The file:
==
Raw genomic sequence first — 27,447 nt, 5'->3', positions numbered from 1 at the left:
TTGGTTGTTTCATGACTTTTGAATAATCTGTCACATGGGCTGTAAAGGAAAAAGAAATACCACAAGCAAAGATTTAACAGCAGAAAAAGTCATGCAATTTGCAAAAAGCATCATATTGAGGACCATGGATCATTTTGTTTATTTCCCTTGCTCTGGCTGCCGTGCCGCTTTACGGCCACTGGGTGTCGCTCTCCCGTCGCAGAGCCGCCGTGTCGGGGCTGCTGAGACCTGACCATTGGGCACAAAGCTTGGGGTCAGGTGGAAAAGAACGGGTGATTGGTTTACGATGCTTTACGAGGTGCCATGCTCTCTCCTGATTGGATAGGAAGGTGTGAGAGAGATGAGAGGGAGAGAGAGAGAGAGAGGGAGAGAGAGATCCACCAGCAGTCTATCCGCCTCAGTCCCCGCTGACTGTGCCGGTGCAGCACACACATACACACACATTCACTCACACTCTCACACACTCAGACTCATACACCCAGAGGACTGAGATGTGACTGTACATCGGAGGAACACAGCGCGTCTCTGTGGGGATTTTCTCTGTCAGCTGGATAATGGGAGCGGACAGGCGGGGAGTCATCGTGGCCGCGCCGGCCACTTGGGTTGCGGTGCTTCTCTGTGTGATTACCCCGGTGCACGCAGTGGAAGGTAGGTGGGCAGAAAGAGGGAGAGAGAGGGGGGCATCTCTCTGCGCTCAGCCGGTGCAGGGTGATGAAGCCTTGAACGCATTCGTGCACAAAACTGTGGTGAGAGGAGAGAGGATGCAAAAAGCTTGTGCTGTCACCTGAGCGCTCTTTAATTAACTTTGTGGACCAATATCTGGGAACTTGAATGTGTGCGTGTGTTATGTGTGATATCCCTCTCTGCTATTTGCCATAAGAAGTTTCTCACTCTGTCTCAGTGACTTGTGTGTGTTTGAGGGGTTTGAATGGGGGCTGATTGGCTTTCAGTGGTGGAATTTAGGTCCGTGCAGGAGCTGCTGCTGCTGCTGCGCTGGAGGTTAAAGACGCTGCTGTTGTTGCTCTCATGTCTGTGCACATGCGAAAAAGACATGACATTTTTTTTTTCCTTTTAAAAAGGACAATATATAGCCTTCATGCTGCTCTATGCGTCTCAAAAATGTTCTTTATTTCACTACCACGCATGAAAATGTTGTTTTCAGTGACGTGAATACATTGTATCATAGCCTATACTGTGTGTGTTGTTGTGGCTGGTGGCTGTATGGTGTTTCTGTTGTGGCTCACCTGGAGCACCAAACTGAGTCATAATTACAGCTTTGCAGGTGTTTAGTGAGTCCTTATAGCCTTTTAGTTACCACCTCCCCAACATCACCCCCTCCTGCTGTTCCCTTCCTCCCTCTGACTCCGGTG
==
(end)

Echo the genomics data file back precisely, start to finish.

Raw genomic sequence first — 27,447 nt, 5'->3', positions numbered from 1 at the left:
TTGGTTGTTTCATGACTTTTGAATAATCTGTCACATGGGCTGTAAAGGAAAAAGAAATACCACAAGCAAAGATTTAACAGCAGAAAAAGTCATGCAATTTGCAAAAAGCATCATATTGAGGACCATGGATCATTTTGTTTATTTCCCTTGCTCTGGCTGCCGTGCCGCTTTACGGCCACTGGGTGTCGCTCTCCCGTCGCAGAGCCGCCGTGTCGGGGCTGCTGAGACCTGACCATTGGGCACAAAGCTTGGGGTCAGGTGGAAAAGAACGGGTGATTGGTTTACGATGCTTTACGAGGTGCCATGCTCTCTCCTGATTGGATAGGAAGGTGTGAGAGAGATGAGAGGGAGAGAGAGAGAGAGAGGGAGAGAGAGATCCACCAGCAGTCTATCCGCCTCAGTCCCCGCTGACTGTGCCGGTGCAGCACACACATACACACACATTCACTCACACTCTCACACACTCAGACTCATACACCCAGAGGACTGAGATGTGACTGTACATCGGAGGAACACAGCGCGTCTCTGTGGGGATTTTCTCTGTCAGCTGGATAATGGGAGCGGACAGGCGGGGAGTCATCGTGGCCGCGCCGGCCACTTGGGTTGCGGTGCTTCTCTGTGTGATTACCCCGGTGCACGCAGTGGAAGGTAGGTGGGCAGAAAGAGGGAGAGAGAGGGGGGCATCTCTCTGCGCTCAGCCGGTGCAGGGTGATGAAGCCTTGAACGCATTCGTGCACAAAACTGTGGTGAGAGGAGAGAGGATGCAAAAAGCTTGTGCTGTCACCTGAGCGCTCTTTAATTAACTTTGTGGACCAATATCTGGGAACTTGAATGTGTGCGTGTGTTATGTGTGATATCCCTCTCTGCTATTTGCCATAAGAAGTTTCTCACTCTGTCTCAGTGACTTGTGTGTGTTTGAGGGGTTTGAATGGGGGCTGATTGGCTTTCAGTGGTGGAATTTAGGTCCGTGCAGGAGCTGCTGCTGCTGCTGCGCTGGAGGTTAAAGACGCTGCTGTTGTTGCTCTCATGTCTGTGCACATGCGAAAAAGACATGACATTTTTTTTTTCCTTTTAAAAAGGACAATATATAGCCTTCATGCTGCTCTATGCGTCTCAAAAATGTTCTTTATTTCACTACCACGCATGAAAATGTTGTTTTCAGTGACGTGAATACATTGTATCATAGCCTATACTGTGTGTGTTGTTGTGGCTGGTGGCTGTATGGTGTTTCTGTTGTGGCTCACCTGGAGCACCAAACTGAGTCATAATTACAGCTTTGCAGGTGTTTAGTGAGTCCTTATAGCCTTTTAGTTACCACCTCCCCAACATCACCCCCTCCTGCTGTTCCCTTCCTCCCTCTGACTCCGGTG